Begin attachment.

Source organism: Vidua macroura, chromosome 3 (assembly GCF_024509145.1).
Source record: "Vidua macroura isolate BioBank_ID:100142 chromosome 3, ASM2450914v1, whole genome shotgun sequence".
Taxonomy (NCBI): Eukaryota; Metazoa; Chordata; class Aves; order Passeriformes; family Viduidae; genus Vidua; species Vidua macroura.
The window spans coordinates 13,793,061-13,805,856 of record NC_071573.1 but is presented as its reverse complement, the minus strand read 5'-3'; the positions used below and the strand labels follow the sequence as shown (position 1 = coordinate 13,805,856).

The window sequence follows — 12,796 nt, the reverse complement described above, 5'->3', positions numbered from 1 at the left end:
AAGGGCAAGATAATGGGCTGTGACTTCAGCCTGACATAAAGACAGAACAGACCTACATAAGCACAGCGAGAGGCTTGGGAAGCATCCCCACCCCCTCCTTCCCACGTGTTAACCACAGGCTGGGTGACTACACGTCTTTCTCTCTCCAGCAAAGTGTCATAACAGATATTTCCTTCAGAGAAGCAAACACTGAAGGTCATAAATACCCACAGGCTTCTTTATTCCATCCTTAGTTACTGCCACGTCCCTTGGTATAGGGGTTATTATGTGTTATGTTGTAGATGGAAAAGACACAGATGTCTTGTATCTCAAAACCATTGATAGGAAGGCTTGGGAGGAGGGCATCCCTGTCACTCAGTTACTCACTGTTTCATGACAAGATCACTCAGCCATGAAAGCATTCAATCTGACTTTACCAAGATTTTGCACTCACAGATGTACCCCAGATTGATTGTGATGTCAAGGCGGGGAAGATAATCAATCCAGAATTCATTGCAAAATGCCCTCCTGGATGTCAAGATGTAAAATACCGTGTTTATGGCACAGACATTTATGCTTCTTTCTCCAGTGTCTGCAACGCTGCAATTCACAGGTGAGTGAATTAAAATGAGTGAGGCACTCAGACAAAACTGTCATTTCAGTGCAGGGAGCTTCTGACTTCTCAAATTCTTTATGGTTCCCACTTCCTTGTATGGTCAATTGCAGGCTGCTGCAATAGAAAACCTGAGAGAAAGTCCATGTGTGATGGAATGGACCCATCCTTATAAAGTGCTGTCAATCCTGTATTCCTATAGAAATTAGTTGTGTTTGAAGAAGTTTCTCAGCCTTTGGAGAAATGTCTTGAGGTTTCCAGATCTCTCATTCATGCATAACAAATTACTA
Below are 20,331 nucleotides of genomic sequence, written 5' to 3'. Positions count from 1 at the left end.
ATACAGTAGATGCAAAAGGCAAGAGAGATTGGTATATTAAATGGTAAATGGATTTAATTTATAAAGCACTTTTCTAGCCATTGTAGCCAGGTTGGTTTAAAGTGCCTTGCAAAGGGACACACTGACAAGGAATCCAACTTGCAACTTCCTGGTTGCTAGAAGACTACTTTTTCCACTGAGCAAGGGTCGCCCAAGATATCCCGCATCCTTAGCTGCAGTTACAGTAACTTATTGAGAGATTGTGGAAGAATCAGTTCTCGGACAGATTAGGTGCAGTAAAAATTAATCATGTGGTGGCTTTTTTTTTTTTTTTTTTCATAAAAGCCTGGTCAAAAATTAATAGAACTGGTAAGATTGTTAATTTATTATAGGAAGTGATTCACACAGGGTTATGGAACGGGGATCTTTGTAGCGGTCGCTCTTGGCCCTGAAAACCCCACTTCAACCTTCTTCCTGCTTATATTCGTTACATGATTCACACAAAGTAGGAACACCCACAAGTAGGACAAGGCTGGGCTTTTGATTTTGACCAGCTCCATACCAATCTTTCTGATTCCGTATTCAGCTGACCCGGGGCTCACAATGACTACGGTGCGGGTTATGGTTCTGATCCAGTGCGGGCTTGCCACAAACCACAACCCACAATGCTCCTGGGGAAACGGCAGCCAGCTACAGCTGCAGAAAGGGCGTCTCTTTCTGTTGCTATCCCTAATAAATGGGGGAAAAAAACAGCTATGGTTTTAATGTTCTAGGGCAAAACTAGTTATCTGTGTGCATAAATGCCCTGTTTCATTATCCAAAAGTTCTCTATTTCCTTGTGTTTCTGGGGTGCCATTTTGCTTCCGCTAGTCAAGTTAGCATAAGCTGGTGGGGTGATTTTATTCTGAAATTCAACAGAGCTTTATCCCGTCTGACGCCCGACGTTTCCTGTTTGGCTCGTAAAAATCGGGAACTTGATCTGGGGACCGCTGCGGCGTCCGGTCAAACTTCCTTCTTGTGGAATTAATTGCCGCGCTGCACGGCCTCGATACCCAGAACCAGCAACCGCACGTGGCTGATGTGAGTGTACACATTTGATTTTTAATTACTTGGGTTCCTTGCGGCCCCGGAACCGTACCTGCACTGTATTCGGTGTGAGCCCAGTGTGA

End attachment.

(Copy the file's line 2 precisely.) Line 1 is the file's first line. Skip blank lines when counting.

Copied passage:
Source record: "Vidua macroura isolate BioBank_ID:100142 chromosome 3, ASM2450914v1, whole genome shotgun sequence".